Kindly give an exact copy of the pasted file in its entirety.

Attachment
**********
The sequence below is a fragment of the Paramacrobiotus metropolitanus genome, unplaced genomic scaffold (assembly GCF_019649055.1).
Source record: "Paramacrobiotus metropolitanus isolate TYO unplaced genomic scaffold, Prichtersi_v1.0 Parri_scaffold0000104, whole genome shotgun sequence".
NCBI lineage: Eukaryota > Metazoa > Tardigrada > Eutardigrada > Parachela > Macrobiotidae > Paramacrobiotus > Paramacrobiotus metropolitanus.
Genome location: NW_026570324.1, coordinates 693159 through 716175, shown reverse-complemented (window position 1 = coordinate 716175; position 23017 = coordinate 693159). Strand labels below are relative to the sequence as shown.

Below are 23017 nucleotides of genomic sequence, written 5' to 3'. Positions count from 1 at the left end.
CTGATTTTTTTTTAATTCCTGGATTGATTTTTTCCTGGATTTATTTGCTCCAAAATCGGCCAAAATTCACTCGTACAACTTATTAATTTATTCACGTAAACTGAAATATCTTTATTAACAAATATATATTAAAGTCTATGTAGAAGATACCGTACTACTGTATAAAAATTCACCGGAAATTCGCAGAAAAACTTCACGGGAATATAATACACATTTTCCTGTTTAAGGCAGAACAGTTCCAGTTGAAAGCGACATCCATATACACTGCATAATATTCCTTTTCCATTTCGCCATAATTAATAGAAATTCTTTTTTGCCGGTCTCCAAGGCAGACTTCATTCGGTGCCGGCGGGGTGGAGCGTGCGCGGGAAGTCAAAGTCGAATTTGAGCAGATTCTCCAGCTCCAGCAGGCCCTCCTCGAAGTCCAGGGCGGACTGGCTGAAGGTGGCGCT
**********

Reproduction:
The sequence below is a fragment of the Paramacrobiotus metropolitanus genome, unplaced genomic scaffold (assembly GCF_019649055.1).
Source record: "Paramacrobiotus metropolitanus isolate TYO unplaced genomic scaffold, Prichtersi_v1.0 Parri_scaffold0000104, whole genome shotgun sequence".
NCBI lineage: Eukaryota > Metazoa > Tardigrada > Eutardigrada > Parachela > Macrobiotidae > Paramacrobiotus > Paramacrobiotus metropolitanus.
Genome location: NW_026570324.1, coordinates 693159 through 716175, shown reverse-complemented (window position 1 = coordinate 716175; position 23017 = coordinate 693159). Strand labels below are relative to the sequence as shown.

Below are 23017 nucleotides of genomic sequence, written 5' to 3'. Positions count from 1 at the left end.
CTGATTTTTTTTTAATTCCTGGATTGATTTTTTCCTGGATTTATTTGCTCCAAAATCGGCCAAAATTCACTCGTACAACTTATTAATTTATTCACGTAAACTGAAATATCTTTATTAACAAATATATATTAAAGTCTATGTAGAAGATACCGTACTACTGTATAAAAATTCACCGGAAATTCGCAGAAAAACTTCACGGGAATATAATACACATTTTCCTGTTTAAGGCAGAACAGTTCCAGTTGAAAGCGACATCCATATACACTGCATAATATTCCTTTTCCATTTCGCCATAATTAATAGAAATTCTTTTTTGCCGGTCTCCAAGGCAGACTTCATTCGGTGCCGGCGGGGTGGAGCGTGCGCGGGAAGTCAAAGTCGAATTTGAGCAGATTCTCCAGCTCCAGCAGGCCCTCCTCGAAGTCCAGGGCGGACTGGCTGAAGGTGGCGCT